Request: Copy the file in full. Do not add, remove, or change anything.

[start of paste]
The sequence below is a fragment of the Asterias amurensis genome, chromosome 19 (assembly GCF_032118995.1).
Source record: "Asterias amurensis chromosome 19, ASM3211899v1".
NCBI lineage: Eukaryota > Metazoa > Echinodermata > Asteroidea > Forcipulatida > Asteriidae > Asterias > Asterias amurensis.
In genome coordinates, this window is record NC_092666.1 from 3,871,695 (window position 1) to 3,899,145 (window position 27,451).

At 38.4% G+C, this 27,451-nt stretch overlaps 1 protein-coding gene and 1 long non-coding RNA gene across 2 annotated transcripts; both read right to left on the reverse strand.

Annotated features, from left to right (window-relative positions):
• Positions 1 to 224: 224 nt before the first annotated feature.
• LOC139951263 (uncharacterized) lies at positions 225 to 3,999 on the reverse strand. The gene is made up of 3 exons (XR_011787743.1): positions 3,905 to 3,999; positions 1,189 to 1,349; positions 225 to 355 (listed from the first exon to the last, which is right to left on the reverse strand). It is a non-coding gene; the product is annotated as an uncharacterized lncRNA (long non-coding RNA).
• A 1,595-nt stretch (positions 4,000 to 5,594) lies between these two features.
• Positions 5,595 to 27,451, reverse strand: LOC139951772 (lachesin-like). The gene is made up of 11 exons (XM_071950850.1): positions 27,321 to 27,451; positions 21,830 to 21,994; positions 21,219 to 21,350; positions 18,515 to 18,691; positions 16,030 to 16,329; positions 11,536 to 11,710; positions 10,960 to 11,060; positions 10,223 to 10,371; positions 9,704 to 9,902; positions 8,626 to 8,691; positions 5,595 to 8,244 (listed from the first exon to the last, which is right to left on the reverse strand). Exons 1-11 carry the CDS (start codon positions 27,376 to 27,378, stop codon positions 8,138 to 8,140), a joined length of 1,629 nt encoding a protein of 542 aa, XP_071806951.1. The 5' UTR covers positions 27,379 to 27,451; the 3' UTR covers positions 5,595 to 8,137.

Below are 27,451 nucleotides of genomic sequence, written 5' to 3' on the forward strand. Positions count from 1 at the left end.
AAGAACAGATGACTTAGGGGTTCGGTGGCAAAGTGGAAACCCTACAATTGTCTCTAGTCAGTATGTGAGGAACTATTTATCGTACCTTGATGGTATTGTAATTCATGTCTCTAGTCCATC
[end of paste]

The sequence below is a fragment of the Asterias amurensis genome, chromosome 19 (assembly GCF_032118995.1).
Source record: "Asterias amurensis chromosome 19, ASM3211899v1".
NCBI lineage: Eukaryota > Metazoa > Echinodermata > Asteroidea > Forcipulatida > Asteriidae > Asterias > Asterias amurensis.
In genome coordinates, this window is record NC_092666.1 from 3,871,695 (window position 1) to 3,899,145 (window position 27,451).

At 38.4% G+C, this 27,451-nt stretch overlaps 1 protein-coding gene and 1 long non-coding RNA gene across 2 annotated transcripts; both read right to left on the reverse strand.

Annotated features, from left to right (window-relative positions):
• Positions 1 to 224: 224 nt before the first annotated feature.
• LOC139951263 (uncharacterized) lies at positions 225 to 3,999 on the reverse strand. The gene is made up of 3 exons (XR_011787743.1): positions 3,905 to 3,999; positions 1,189 to 1,349; positions 225 to 355 (listed from the first exon to the last, which is right to left on the reverse strand). It is a non-coding gene; the product is annotated as an uncharacterized lncRNA (long non-coding RNA).
• A 1,595-nt stretch (positions 4,000 to 5,594) lies between these two features.
• Positions 5,595 to 27,451, reverse strand: LOC139951772 (lachesin-like). The gene is made up of 11 exons (XM_071950850.1): positions 27,321 to 27,451; positions 21,830 to 21,994; positions 21,219 to 21,350; positions 18,515 to 18,691; positions 16,030 to 16,329; positions 11,536 to 11,710; positions 10,960 to 11,060; positions 10,223 to 10,371; positions 9,704 to 9,902; positions 8,626 to 8,691; positions 5,595 to 8,244 (listed from the first exon to the last, which is right to left on the reverse strand). Exons 1-11 carry the CDS (start codon positions 27,376 to 27,378, stop codon positions 8,138 to 8,140), a joined length of 1,629 nt encoding a protein of 542 aa, XP_071806951.1. The 5' UTR covers positions 27,379 to 27,451; the 3' UTR covers positions 5,595 to 8,137.

Below are 27,451 nucleotides of genomic sequence, written 5' to 3' on the forward strand. Positions count from 1 at the left end.
AAGAACAGATGACTTAGGGGTTCGGTGGCAAAGTGGAAACCCTACAATTGTCTCTAGTCAGTATGTGAGGAACTATTTATCGTACCTTGATGGTATTGTAATTCATGTCTCTAGTCCATC